David Ramsden: The monetary policy toolbox in the UK

Speech by Sir David Ramsden, Deputy Governor for Markets and Banking of the Bank of England, to the Society of Professional Economists, virtual, 21 October 2020.

The views expressed in this speech are those of the speaker and not the view of the BIS.

Central bank speech  | 
23 October 2020

1. Introduction

It's a pleasure to be speaking once again at the Society of Professional Economists' Annual Conference. When I last addressed this conference it was two years ago, in person, in the impressive surroundings of the Bloomberg building near to the Bank of England. Today we're meeting in rather different circumstances, and for many of us at least in slightly less impressive surroundings! I'm delighted that we are able to meet virtually, and I'd like to thank Kevin Daly and all the SPE team for their work to make this event possible.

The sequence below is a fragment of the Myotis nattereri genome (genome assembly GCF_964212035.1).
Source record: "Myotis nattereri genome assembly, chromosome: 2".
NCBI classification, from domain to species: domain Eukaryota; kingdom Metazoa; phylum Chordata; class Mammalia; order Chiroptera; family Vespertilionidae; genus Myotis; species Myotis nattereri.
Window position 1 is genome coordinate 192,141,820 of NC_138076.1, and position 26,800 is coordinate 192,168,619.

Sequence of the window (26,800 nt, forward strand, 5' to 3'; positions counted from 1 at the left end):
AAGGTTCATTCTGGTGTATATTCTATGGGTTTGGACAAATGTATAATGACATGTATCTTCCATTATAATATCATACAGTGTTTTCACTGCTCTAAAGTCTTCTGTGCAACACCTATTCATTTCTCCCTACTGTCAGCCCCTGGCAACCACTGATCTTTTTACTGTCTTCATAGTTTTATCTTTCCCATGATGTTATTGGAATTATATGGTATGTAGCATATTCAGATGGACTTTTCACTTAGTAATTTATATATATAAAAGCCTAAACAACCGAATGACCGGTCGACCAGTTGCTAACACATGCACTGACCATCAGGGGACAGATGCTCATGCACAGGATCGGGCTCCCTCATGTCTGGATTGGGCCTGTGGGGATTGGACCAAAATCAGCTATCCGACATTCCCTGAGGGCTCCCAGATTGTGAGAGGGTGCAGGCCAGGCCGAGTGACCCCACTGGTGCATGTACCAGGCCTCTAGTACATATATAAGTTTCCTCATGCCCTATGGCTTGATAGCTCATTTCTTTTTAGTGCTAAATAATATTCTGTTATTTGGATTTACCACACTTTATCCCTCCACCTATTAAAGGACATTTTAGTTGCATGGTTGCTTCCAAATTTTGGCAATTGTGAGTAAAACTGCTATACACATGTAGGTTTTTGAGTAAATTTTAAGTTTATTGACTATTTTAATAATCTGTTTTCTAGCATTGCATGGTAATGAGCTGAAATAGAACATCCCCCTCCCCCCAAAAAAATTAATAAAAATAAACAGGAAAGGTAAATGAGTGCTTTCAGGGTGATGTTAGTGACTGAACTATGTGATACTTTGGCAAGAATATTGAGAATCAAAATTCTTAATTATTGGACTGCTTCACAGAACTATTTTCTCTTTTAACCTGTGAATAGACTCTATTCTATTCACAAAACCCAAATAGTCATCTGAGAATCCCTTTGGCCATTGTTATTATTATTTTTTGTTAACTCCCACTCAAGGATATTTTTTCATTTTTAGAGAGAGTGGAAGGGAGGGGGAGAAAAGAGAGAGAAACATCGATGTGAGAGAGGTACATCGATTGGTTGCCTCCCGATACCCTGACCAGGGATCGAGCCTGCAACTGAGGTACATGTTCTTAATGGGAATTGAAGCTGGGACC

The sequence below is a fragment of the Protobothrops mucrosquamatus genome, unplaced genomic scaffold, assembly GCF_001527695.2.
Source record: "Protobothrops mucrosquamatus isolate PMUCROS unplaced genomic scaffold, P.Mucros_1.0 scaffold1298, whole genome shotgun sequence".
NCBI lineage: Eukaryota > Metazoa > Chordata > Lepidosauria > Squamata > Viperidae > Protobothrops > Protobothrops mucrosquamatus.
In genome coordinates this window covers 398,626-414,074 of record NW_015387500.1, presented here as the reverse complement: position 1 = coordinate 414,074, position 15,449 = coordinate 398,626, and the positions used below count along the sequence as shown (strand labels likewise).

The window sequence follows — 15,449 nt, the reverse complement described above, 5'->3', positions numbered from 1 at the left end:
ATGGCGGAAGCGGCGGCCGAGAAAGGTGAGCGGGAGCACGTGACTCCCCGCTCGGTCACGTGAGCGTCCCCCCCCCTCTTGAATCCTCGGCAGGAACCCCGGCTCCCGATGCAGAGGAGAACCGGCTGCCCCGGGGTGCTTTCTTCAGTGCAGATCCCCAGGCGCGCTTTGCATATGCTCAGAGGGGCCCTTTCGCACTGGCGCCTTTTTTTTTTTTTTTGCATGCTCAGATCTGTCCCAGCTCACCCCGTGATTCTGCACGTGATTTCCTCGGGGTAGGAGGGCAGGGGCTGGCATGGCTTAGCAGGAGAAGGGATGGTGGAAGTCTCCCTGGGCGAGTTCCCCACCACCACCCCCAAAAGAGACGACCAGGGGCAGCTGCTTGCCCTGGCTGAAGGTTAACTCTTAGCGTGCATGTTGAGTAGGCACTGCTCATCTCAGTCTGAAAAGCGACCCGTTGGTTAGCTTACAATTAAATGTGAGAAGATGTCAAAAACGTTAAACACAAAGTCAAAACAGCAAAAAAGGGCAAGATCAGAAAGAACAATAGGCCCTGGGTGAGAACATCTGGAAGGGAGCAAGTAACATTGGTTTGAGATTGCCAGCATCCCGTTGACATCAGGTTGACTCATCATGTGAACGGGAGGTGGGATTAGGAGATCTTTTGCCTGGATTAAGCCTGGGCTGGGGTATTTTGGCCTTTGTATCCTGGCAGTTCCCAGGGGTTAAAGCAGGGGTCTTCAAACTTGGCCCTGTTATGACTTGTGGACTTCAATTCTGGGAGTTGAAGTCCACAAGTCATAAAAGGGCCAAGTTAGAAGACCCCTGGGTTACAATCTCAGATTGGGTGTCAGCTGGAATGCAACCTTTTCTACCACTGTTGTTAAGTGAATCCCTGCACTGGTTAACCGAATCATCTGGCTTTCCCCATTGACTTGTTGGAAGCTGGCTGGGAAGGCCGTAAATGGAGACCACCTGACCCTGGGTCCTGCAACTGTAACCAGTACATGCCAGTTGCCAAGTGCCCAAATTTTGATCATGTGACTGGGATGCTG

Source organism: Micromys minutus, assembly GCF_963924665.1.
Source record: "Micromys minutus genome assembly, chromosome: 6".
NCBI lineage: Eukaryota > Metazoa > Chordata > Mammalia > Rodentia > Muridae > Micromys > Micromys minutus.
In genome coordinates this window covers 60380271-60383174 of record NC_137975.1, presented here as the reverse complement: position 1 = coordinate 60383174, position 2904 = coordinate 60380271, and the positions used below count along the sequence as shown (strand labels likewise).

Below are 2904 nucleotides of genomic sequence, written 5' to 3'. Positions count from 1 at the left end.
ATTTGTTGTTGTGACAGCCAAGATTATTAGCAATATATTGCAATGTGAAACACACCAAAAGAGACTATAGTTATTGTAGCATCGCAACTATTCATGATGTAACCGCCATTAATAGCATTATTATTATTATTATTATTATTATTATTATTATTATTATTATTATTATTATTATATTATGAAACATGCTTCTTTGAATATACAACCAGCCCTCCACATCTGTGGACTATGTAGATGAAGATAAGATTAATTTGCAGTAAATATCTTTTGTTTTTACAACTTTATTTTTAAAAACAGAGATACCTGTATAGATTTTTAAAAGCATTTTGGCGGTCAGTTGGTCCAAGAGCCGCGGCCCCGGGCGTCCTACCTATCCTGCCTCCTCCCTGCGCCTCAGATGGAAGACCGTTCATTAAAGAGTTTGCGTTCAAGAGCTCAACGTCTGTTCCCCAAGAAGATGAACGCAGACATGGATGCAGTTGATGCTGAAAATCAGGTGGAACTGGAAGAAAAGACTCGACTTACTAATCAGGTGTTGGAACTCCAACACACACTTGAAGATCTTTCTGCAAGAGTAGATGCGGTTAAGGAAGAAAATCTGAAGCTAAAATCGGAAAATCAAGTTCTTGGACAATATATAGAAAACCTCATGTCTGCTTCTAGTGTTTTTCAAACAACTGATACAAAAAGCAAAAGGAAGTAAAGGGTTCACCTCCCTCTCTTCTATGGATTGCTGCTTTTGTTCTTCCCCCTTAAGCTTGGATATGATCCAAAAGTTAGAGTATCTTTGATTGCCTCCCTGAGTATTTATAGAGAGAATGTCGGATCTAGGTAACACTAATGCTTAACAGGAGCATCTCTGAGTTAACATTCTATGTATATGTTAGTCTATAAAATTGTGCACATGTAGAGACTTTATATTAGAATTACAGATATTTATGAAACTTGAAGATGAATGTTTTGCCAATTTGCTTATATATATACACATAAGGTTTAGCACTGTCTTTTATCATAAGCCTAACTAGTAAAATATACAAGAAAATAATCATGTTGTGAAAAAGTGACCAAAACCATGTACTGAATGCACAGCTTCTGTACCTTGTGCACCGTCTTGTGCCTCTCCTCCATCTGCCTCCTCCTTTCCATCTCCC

The theme of today's conference is "Policy Challenges for the Global Economy". What I want to do as my contribution to that theme is to give you my perspective, in my role as Deputy Governor for Markets, Banking and Resolution at the Bank of England and member of the UK's Monetary Policy Committee (the MPC), on one part of our response to the particular policy challenges of the Covid pandemic. And I will frame my contribution in terms of the use the MPC has made of what has come to be known as the "monetary policy toolbox": the range of policy tools that MPC has used so far, what tools are available to us now, and which ones we might decide to use in the near future.

The idea of a range of monetary policy tools is itself quite a new one. For many years monetary policy makers used one tool, the policy rate, to achieve their goal - in the UK case, that meant Bank Rate. And the Bank used a small, focused set of central balance sheet operations to keep money market rates, and so rates in the wider economy, close to that policy rate.